The panelists are Newbery and Caldecott Honor-winning author and poet Carole Boston Weatherford ( Juneteenth Jamboree), and educators Dr. Amanda Vickery, assistant professor of social studies at University of North Texas; and Dawnavyn James, a Missouri-based early childhood and elementary educator. The one-hour webinar is on Wednesday, May 12 at 4 p.m. Eastern.

Registration is free, and there is an option to purchase Juneteenth Jamboree when registering.

Follett offers 90-day ebook access

Follett has introduced Follett eBooks: 90-Day Assigned-User Access Model,  which will allow a school to buy an ebook title for as low as $1.29 and assign it to a student for a 90-day period. This access can be helpful for summer reading, whole class novel study, small group literature circles and books clubs, and one-school, one-book initiatives.

The ebooks will be available through a web browser or app, with shopping and purchasing available from Follett through Titlewave. The 90-day, assigned-user access model requires schools to have Follett Destiny Library Manager or Follett Destiny Discover District Manager.

Amanda Gorman makes publishing history

Amanda Gorman’s The Hill We Climb: An Inaugural Poem for the Country, a hardcover edition of her presidential inauguration poem with a foreword by Oprah Winfrey, set a record for the highest first week sales of any poetry book ever published. An audiobook edition, read by Gorman, with Winfrey reading the foreword, was published simultaneously from Penguin Audio.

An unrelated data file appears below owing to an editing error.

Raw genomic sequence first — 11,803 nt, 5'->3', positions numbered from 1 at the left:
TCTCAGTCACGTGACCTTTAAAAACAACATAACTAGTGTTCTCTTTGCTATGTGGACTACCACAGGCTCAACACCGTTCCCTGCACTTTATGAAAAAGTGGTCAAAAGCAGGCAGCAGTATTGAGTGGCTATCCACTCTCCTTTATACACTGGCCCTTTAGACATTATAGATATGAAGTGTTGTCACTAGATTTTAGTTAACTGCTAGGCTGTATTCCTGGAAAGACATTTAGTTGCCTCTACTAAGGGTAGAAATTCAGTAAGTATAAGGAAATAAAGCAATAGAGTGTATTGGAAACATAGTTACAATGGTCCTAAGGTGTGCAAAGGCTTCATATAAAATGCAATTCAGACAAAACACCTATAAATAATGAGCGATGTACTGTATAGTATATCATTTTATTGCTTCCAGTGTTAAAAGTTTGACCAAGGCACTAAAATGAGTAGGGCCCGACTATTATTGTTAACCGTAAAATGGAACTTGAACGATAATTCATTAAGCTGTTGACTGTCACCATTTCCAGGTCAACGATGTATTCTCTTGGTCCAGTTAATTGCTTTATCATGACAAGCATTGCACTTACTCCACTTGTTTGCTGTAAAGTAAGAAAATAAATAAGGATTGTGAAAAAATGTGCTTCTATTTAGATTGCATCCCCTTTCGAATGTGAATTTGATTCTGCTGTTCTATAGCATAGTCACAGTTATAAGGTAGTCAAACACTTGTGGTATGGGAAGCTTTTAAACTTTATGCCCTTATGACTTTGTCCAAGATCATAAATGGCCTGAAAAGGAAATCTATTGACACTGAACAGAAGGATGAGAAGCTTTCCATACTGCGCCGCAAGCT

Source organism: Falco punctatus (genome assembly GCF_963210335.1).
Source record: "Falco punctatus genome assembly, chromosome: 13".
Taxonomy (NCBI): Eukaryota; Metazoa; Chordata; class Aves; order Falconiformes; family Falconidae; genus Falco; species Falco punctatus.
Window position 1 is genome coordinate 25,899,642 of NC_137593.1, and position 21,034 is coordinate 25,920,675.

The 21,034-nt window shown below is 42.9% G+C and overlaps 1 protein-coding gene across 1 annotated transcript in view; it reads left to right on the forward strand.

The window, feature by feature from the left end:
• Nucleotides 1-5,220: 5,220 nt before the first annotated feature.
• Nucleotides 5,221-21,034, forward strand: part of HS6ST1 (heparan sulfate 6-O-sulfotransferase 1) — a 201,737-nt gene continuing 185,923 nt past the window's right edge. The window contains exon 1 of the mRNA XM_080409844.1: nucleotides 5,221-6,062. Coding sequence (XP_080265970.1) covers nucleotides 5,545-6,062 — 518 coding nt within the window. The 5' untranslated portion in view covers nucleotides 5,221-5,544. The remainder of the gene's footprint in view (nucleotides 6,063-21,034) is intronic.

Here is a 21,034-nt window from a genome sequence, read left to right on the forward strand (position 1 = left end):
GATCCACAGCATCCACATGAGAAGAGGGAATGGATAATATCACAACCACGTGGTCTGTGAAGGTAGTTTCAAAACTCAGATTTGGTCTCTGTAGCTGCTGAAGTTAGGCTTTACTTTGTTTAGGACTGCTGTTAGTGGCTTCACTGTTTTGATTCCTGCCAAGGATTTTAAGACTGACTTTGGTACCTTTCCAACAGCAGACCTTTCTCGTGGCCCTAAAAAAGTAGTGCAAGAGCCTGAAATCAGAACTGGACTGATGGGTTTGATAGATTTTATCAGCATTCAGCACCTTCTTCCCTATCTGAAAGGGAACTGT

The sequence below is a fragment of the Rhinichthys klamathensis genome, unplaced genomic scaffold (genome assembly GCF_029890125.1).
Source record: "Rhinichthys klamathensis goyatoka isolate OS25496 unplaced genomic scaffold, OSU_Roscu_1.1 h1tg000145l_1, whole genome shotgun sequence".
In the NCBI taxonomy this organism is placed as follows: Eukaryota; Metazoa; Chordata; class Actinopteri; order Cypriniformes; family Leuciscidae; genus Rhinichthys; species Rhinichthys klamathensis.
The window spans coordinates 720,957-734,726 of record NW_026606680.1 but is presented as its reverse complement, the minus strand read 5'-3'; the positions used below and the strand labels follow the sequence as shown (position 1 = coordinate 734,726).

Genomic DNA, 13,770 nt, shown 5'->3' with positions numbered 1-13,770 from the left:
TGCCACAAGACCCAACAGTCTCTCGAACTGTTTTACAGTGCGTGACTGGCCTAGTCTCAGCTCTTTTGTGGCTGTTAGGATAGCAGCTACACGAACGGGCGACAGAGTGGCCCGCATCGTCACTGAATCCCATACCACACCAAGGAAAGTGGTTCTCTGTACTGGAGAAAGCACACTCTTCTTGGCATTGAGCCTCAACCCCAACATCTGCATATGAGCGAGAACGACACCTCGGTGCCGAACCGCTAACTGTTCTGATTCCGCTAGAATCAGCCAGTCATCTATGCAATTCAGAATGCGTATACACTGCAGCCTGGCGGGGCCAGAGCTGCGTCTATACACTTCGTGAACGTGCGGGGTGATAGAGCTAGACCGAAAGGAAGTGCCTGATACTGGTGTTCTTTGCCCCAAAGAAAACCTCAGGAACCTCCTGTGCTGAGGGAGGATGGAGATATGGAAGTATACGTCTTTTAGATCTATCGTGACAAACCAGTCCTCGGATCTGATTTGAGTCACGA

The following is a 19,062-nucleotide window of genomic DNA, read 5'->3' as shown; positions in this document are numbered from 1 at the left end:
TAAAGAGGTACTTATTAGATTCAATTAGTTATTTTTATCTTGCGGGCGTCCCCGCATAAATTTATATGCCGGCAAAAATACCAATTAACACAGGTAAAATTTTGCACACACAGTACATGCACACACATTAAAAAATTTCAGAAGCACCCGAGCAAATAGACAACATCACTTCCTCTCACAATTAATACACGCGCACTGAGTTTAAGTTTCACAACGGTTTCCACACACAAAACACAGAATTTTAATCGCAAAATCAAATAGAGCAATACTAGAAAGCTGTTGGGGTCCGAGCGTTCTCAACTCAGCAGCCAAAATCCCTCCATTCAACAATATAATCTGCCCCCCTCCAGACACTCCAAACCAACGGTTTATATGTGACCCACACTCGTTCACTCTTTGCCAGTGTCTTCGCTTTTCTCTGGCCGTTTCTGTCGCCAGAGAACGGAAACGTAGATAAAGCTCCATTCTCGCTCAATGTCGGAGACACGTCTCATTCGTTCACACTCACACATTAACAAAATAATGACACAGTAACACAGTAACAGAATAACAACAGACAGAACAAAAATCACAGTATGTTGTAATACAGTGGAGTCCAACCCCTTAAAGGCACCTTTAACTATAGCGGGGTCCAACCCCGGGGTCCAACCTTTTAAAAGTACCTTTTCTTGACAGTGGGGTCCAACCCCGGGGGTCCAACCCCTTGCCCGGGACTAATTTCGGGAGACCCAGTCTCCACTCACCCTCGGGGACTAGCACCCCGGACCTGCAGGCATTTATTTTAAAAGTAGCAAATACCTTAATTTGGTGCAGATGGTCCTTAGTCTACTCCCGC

In September, Gorman will have two more titles published: The Hill We Climb and Other Poems, a collection; and her debut picture book, Change Sings: A Children’s Anthem, illustrated by Loren Long.

Scholastic looking for kid reporters

Scholastic Kids Press is now accepting Kid Reporter applications for the 2021–22 program year. Students must be between the ages of 10–14 (born on or between September 1, 2007 and August 31, 2011) and complete an application, which includes writing a news story, story ideas, and a personal essay. All applications must be received by June 1. No late or digital applications will be accepted.

Completed entries must be mailed to:
Scholastic Kids Press
557 Broadway
New York, NY, USA 10012-3999

No digital applications will be accepted. Students chosen for the program will be notified in the fall. Questions can be sent to kidspress@scholastic.com.

REALM project webinar about COVID-19 vaccines and reopening

The REopening Archives, Libraries and Museums (REALM) project is hosting a webinar about COVID-19 vaccines and how they impact the reopening and ongoing operations plans for organizations. During the event, which will be held Thursday, April 15 from 3-4:30 Eastern, presenters will provide information on vaccine education, including resources to help address vaccine misinformation. They will also discuss vaccines in general and give an update on the REALM project. Registration is free.

Moderated by Kendra Morgan, OCLC senior program manager, the panel features presenters Crosby Kemper, director, Institute of Museum and Library Services; Erica Kimmerling, senior advisor for science engagement policy and partnerships, Association of Science and Technology Centers; Amy Marino, senior program officer, Office of the Under Secretary for Science and Research, Smithsonian; and Elisabeth Wilhelm, co-lead of vaccine confidence team, COVID-19 Vaccine Task Force, CDC.